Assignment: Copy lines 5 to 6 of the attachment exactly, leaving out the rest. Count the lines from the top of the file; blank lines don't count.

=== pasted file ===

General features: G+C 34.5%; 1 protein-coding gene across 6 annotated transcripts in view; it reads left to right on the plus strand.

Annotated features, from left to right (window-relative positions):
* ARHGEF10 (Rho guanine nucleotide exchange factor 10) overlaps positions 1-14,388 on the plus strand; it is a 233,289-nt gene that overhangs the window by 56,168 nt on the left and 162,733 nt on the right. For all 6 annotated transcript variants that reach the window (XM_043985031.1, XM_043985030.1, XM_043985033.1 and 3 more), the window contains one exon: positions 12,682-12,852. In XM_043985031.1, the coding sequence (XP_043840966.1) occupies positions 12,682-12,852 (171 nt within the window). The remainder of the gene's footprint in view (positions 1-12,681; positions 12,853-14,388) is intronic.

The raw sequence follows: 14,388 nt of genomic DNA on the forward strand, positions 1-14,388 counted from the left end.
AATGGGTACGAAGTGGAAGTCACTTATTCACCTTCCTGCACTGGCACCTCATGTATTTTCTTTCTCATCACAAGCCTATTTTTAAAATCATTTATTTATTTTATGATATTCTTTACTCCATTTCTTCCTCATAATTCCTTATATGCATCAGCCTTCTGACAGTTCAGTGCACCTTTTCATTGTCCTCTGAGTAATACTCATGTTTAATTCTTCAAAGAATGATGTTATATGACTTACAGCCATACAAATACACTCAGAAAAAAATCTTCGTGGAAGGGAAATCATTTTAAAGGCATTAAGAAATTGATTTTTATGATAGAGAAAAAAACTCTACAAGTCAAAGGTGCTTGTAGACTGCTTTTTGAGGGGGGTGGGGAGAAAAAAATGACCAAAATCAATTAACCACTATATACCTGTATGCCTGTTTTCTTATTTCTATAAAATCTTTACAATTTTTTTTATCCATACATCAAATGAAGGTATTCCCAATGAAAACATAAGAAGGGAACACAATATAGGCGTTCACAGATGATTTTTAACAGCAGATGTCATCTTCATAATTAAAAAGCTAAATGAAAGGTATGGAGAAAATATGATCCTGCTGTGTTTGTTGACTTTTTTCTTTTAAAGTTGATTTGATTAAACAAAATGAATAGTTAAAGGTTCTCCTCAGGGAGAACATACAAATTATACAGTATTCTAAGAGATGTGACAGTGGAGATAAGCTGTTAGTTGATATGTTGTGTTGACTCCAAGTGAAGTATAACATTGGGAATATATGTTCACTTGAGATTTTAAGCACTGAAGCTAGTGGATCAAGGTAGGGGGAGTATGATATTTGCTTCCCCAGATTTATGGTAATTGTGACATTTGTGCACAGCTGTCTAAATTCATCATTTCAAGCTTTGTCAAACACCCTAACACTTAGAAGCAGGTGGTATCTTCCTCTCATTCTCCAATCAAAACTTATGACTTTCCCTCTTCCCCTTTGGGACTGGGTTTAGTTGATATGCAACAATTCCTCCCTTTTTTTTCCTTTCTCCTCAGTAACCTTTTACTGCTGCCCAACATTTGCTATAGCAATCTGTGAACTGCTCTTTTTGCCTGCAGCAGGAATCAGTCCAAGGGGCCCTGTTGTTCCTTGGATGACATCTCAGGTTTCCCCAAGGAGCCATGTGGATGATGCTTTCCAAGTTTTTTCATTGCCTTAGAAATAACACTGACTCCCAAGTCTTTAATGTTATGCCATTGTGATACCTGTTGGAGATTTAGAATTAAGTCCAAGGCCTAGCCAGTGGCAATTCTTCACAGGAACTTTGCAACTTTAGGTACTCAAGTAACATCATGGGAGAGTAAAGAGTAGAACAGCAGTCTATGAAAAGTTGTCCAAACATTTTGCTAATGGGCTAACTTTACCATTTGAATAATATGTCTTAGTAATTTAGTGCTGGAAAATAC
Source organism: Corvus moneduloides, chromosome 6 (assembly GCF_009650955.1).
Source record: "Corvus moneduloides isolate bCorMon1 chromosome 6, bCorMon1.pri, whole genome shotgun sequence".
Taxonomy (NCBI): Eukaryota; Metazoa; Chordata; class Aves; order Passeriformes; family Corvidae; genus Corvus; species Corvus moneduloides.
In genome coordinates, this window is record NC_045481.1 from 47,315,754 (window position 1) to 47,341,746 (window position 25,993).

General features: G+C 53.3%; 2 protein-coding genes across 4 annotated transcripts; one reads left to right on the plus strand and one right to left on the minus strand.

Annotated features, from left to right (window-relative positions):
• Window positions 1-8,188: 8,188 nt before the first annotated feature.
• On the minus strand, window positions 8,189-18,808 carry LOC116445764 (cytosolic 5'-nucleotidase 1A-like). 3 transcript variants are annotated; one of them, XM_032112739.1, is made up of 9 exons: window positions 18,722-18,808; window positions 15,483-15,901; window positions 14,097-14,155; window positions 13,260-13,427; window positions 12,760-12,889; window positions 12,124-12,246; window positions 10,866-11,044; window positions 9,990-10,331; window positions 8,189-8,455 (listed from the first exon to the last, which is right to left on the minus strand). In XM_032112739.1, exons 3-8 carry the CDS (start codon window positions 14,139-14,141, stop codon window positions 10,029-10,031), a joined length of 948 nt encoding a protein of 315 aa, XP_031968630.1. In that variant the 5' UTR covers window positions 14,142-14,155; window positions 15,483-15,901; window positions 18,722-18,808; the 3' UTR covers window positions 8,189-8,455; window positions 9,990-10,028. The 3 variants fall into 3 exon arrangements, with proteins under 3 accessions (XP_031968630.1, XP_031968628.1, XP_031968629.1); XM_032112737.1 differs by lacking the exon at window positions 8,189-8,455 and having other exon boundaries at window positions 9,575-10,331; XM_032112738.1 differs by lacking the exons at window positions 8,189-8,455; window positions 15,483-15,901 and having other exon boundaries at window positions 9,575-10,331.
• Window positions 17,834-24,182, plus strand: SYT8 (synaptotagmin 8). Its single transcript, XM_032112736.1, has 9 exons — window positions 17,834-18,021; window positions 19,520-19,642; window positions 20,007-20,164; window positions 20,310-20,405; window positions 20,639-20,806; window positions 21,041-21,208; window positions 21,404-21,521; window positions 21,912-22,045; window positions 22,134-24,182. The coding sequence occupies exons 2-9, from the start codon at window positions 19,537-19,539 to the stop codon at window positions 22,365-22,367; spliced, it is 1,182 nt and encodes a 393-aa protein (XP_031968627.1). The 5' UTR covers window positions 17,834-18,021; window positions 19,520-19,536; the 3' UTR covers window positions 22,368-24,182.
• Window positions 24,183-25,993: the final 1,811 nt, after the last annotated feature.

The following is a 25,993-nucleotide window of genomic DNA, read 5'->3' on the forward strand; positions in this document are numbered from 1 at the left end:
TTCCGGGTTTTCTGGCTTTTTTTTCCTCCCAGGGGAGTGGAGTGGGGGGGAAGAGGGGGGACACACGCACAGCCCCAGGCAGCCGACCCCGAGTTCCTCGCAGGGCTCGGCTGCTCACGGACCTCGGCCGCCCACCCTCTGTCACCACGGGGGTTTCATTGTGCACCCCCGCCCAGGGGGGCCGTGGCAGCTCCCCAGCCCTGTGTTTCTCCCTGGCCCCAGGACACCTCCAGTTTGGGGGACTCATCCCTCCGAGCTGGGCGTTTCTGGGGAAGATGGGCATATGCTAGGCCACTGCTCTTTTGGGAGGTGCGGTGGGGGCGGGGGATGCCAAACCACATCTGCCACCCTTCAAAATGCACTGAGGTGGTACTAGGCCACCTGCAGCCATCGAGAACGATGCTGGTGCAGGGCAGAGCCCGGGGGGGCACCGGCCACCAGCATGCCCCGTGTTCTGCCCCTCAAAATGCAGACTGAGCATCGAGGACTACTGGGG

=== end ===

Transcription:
AATGGGTACGAAGTGGAAGTCACTTATTCACCTTCCTGCACTGGCACCTCATGTATTTTCTTTCTCATCACAAGCCTATTTTTAAAATCATTTATTTATTTTATGATATTCTTTACTCCATTTCTTCCTCATAATTCCTTATATGCATCAGCCTTCTGACAGTTCAGTGCACCTTTTCATTGTCCTCTGAGTAATACTCATGTTTAATTCTTCAAAGAATGATGTTATATGACTTACAGCCATACAAATACACTCAGAAAAAAATCTTCGTGGAAGGGAAATCATTTTAAAGGCATTAAGAAATTGATTTTTATGATAGAGAAAAAAACTCTACAAGTCAAAGGTGCTTGTAGACTGCTTTTTGAGGGGGGTGGGGAGAAAAAAATGACCAAAATCAATTAACCACTATATACCTGTATGCCTGTTTTCTTATTTCTATAAAATCTTTACAATTTTTTTTATCCATACATCAAATGAAGGTATTCCCAATGAAAACATAAGAAGGGAACACAATATAGGCGTTCACAGATGATTTTTAACAGCAGATGTCATCTTCATAATTAAAAAGCTAAATGAAAGGTATGGAGAAAATATGATCCTGCTGTGTTTGTTGACTTTTTTCTTTTAAAGTTGATTTGATTAAACAAAATGAATAGTTAAAGGTTCTCCTCAGGGAGAACATACAAATTATACAGTATTCTAAGAGATGTGACAGTGGAGATAAGCTGTTAGTTGATATGTTGTGTTGACTCCAAGTGAAGTATAACATTGGGAATATATGTTCACTTGAGATTTTAAGCACTGAAGCTAGTGGATCAAGGTAGGGGGAGTATGATATTTGCTTCCCCAGATTTATGGTAATTGTGACATTTGTGCACAGCTGTCTAAATTCATCATTTCAAGCTTTGTCAAACACCCTAACACTTAGAAGCAGGTGGTATCTTCCTCTCATTCTCCAATCAAAACTTATGACTTTCCCTCTTCCCCTTTGGGACTGGGTTTAGTTGATATGCAACAATTCCTCCCTTTTTTTTCCTTTCTCCTCAGTAACCTTTTACTGCTGCCCAACATTTGCTATAGCAATCTGTGAACTGCTCTTTTTGCCTGCAGCAGGAATCAGTCCAAGGGGCCCTGTTGTTCCTTGGATGACATCTCAGGTTTCCCCAAGGAGCCATGTGGATGATGCTTTCCAAGTTTTTTCATTGCCTTAGAAATAACACTGACTCCCAAGTCTTTAATGTTATGCCATTGTGATACCTGTTGGAGATTTAGAATTAAGTCCAAGGCCTAGCCAGTGGCAATTCTTCACAGGAACTTTGCAACTTTAGGTACTCAAGTAACATCATGGGAGAGTAAAGAGTAGAACAGCAGTCTATGAAAAGTTGTCCAAACATTTTGCTAATGGGCTAACTTTACCATTTGAATAATATGTCTTAGTAATTTAGTGCTGGAAAATAC
Source organism: Corvus moneduloides, chromosome 6 (assembly GCF_009650955.1).